Some play on the heart for example the famous John Lewis, ‘Man on the Moon’ where many tears were shed over the poor lonely man who lived on the moon and the little girl on earth who desperately wanted to say hello. This advert which was a partnership with AGE UK was used to highlight the loneliness of elderly at Christmas, as well as year round, and tugged at the heartstrings of the general public who helped to generate £1 billion of sales for John Lewis in the Christmas period of 2015. John Lewis have long held the title of being the best at Christmas advertisements, usually accompanied with a song that reaches high in the top 40 of the U.K charts, for example the now infamous Ellie Goulding version of ‘Your Song’ which was then rumoured to be the first dance song of Prince William and the Duchess of Cambridge at their 2011 wedding. However, many others have attempted to take this coveted crown from the department store.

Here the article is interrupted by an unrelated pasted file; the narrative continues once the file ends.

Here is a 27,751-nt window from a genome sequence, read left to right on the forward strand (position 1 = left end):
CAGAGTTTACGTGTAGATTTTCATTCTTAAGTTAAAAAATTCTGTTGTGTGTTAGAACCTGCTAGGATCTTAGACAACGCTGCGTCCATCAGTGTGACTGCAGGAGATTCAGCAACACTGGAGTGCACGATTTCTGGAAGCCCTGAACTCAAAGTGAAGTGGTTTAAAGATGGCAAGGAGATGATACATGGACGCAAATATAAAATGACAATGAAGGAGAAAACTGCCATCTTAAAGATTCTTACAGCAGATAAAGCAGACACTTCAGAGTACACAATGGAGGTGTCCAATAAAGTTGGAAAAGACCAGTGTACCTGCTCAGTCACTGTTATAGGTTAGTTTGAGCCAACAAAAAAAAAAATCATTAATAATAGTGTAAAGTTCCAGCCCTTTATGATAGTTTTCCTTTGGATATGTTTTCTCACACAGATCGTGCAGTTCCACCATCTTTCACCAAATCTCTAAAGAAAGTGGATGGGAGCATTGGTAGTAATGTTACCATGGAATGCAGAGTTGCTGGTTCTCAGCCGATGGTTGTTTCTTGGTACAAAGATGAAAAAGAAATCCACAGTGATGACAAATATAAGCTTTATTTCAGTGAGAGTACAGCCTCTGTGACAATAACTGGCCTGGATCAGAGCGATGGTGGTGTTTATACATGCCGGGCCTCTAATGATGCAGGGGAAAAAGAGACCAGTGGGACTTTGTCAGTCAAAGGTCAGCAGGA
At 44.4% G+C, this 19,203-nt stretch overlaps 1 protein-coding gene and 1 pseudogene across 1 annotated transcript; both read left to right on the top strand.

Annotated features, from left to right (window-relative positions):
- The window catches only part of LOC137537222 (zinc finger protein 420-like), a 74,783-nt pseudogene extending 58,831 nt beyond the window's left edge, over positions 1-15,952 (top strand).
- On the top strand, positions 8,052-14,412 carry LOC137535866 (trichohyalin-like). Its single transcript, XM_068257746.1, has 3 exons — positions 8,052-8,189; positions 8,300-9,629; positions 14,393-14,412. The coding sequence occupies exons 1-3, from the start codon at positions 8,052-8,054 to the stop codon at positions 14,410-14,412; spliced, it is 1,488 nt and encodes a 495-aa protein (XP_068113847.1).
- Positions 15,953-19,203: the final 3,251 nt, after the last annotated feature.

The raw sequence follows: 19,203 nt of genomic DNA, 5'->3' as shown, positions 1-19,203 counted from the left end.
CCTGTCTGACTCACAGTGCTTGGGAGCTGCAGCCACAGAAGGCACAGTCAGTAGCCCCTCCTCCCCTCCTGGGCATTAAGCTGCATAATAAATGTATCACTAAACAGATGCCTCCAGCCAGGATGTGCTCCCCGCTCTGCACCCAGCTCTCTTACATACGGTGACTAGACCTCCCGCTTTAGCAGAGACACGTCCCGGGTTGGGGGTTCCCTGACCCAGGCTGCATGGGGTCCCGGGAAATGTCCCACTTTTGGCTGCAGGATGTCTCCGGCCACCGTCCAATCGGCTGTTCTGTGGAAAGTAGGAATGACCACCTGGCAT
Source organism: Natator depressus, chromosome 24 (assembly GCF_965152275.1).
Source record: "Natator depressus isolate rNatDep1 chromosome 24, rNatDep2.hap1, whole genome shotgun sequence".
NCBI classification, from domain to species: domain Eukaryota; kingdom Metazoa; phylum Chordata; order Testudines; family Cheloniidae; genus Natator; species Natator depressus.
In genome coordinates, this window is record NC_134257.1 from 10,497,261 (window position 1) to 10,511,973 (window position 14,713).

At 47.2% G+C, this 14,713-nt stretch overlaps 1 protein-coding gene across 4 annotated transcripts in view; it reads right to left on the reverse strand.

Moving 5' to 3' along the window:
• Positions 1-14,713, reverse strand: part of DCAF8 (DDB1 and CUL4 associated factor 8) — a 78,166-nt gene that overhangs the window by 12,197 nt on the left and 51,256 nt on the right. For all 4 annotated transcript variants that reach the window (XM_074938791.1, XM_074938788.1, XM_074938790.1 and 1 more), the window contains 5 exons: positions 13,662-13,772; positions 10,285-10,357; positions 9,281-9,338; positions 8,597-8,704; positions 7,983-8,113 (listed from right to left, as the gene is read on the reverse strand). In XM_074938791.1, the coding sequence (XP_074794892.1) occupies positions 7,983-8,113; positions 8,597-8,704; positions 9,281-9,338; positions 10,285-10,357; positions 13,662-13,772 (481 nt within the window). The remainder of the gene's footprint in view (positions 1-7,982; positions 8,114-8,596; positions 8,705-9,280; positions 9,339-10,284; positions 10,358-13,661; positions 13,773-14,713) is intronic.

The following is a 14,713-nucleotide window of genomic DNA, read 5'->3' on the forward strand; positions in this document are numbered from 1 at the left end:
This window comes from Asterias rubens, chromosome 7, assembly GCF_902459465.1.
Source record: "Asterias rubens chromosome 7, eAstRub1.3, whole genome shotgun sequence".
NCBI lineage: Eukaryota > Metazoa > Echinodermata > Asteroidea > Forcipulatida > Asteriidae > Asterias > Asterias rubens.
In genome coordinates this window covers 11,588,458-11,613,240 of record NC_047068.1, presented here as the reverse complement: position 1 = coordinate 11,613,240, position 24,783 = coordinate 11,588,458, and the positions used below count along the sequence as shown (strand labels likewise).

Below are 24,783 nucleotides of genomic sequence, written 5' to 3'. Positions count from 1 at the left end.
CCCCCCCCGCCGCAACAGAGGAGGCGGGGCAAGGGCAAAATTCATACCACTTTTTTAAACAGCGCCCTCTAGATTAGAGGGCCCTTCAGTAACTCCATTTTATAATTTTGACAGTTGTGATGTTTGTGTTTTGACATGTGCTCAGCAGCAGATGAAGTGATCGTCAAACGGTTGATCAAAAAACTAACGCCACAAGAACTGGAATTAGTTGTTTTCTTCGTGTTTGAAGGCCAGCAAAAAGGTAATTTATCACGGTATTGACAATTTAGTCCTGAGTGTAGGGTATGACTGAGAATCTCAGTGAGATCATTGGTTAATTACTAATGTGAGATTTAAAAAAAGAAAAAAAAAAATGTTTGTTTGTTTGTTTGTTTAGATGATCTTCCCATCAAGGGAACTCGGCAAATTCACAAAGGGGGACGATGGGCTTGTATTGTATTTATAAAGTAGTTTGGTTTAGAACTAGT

In 2014 the undisputed champion of the Christmas adverts appeared to be Supermarket Sainsbury’s who used history to make the perfect advert. Their depiction of Christmas Day 1914 along the trenches when German and British Troops ceased fighting and played a football match was praised across the U.K as one of the greatest Christmas adverts and a moving tribute on the 100th anniversary of the beginning of World War 1. The pairing of what happened along with the moving use of ‘Silent Night’ both in English and German saw The Independent brand the marketing strategy ‘Epic’. The advertisement went viral, within 24 hours had had 1.8 million views on YouTube. It was believed to be a risky advert as if the tone want right it would have caused outrage by the British public. The tag line of #ChristmasisMadeforSharing resonated and with the advert being partnered with the Royal British Legion the advert is highly recognised as one the most brilliant television adverts of the 21st Century. Some did object to the advert calling it disrespectful but this was far outweighed by the outpouring of love for the advert.